The Legislature is on a summer break with no sessions scheduled until Aug. 16. Rather than votes this report contains some interesting or noteworthy bills introduced during the first half of the year.
Various Bills: Restrict opioid painkiller prescription quantities
Bills have been introduced in both the Senate and House to limit the amount of opioid painkillers a physician can prescribe and a pharmacist dispense at one time. They include:
- Senate Bill 274, prohibit prescribing more than a seven day supply of opioid painkillers at once for acute conditions and 30 days for chronic ones. Passed in the Senate, pending in a House committee.
- Senate Bill 360, prohibit prescribing more than a seven day supply of opioid painkillers at once to a patient suffering from “acute pain” as defined by the bill. Passed in the Senate, pending in a House committee.
- House Bill 4601, prohibit prescribing more than a 30-day supply of opioid painkillers at once for “chronic pain,” and a 10-day supply for “acute pain.” Referred to committee, no further action at this time.
Senate Bills 203 and 204: Permit, regulate and tax internet gambling
Introduced by Sen. Mike Kowall, to repeal a state ban on internet gambling, and establish a comprehensive regulatory and licensure regime for providers, along with a 10 percent tax on their gross revenue. Only licensed Detroit or Indian tribe casinos could get a license, which would cost $300,000 plus an annual $100,000 fee. Reported from committee, pending before the full Senate.
Senate Bill 216: Deny state ballot access to US President candidate who keeps tax returns private
Introduced by Sen. Steve Bieda (D), to mandate that as a condition of being placed on the ballot in Michigan candidates for President of the United States must submit their tax returns from the past five years to the Michigan Secretary of State, who must post them online. Referred to committee, no further action at this time.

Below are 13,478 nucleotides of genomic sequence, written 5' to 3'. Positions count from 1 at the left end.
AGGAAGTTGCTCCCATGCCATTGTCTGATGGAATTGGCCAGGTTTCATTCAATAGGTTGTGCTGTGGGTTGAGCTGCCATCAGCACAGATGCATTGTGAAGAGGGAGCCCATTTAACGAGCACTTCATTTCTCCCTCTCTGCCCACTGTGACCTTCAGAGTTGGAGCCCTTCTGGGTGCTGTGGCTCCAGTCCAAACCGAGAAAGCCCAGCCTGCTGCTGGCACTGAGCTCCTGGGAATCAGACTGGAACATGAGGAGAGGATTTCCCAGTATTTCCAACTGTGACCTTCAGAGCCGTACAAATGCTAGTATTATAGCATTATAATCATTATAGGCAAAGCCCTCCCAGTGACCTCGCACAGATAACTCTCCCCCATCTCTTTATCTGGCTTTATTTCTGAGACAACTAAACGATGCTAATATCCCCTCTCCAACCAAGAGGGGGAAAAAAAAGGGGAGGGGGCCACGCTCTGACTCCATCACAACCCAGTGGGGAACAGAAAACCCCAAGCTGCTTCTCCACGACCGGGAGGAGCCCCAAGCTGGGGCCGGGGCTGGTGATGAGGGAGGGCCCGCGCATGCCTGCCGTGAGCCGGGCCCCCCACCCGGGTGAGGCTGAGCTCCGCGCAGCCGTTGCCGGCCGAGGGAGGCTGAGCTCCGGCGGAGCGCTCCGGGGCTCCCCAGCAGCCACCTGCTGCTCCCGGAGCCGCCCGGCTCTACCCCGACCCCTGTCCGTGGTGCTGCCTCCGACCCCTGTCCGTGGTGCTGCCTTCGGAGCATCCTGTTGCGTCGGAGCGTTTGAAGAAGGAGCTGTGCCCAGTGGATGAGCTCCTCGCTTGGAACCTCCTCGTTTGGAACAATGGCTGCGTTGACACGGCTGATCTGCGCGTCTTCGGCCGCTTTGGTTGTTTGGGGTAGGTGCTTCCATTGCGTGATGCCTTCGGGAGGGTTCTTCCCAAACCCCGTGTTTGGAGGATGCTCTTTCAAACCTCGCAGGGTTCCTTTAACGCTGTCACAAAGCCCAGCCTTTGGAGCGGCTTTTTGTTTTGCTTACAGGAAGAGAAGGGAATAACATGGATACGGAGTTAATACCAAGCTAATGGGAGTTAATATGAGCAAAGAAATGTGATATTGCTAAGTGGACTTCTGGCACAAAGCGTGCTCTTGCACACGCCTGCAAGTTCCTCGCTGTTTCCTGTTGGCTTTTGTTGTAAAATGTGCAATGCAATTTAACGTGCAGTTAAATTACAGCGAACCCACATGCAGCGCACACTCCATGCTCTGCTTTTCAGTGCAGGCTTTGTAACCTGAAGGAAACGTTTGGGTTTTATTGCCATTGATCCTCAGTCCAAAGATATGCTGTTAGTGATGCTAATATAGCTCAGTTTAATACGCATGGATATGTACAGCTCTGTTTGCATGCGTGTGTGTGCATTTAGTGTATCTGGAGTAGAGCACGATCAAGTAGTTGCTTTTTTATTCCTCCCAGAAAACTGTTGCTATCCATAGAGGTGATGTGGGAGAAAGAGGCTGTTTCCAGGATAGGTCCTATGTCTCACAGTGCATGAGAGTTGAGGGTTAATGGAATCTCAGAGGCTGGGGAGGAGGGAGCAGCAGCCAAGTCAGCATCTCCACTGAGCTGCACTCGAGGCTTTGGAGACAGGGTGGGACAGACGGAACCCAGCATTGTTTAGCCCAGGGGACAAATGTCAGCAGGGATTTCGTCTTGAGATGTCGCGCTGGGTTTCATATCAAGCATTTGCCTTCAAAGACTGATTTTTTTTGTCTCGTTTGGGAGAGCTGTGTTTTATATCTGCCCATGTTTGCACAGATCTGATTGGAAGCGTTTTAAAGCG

Senate Bill 237: Require opioid abuse training in schools
Introduced by Sen. Tonya Schuitmaker (R), to require public schools to include instruction on prescription opioid abuse in required health classes. Referred to committee, no further action at this time.
House Bill 4192: Scrap national “Common Core” curriculum and tests
Introduced by Rep. Gary Glenn (R), to cease all planning and actions related to adopting the national “common core” curriculum in Michigan schools and tests, and replace this with an earlier benchmark curriculum. No other system could be adopted without approval by the legislature. Referred to committee, no further action at this time.
House Bill 4349: Mandate schools meet music and art instructor quotas
Introduced by Rep. Erika Geiss (D), to require that public schools provide children in grades K-5 with 90 minutes of music instruction and 90 minutes of art a week, taught by instructors who have particular academic credentials specified in the bill. Also, to impose a quota of one music instructor for every 400 children in a school, and one art instructor for every 650 children. Referred to committee, no further action at this time.
House Bill 4301: Require state agencies post more organization information
Introduced by Rep. Brandt Iden (R), to revise the information that must be included in a 2016 law that requires each state department to provide information to be posted on a state website showing each agency’s organizational staffing chart. The bill would require this to include the name, position title, civil service status and salary for each employee. Exceptions would be allowed for some health and safety-related information. Referred to committee, no further action at this time.
House Bill 4307 and Senate Bill 212: Mandate private employers provide paid sick leave
Introduced by Rep. Stephanie Chang (D) and Sen. Jim Ananich (D), respectively, to mandate that employers must grant employees one hour of paid sick leave for every 30 hours worked, up to 40 hours annually for small businesses, and 72 hours annually for larger employers. Referred to committee, no further action at this time.
SOURCE: MichiganVotes.org, a free, non-partisan website created by the Mackinac Center for Public Policy, providing concise, non-partisan, plain-English descriptions of every bill and vote in the Michigan House and Senate. Please visit www.MichiganVotes.org.
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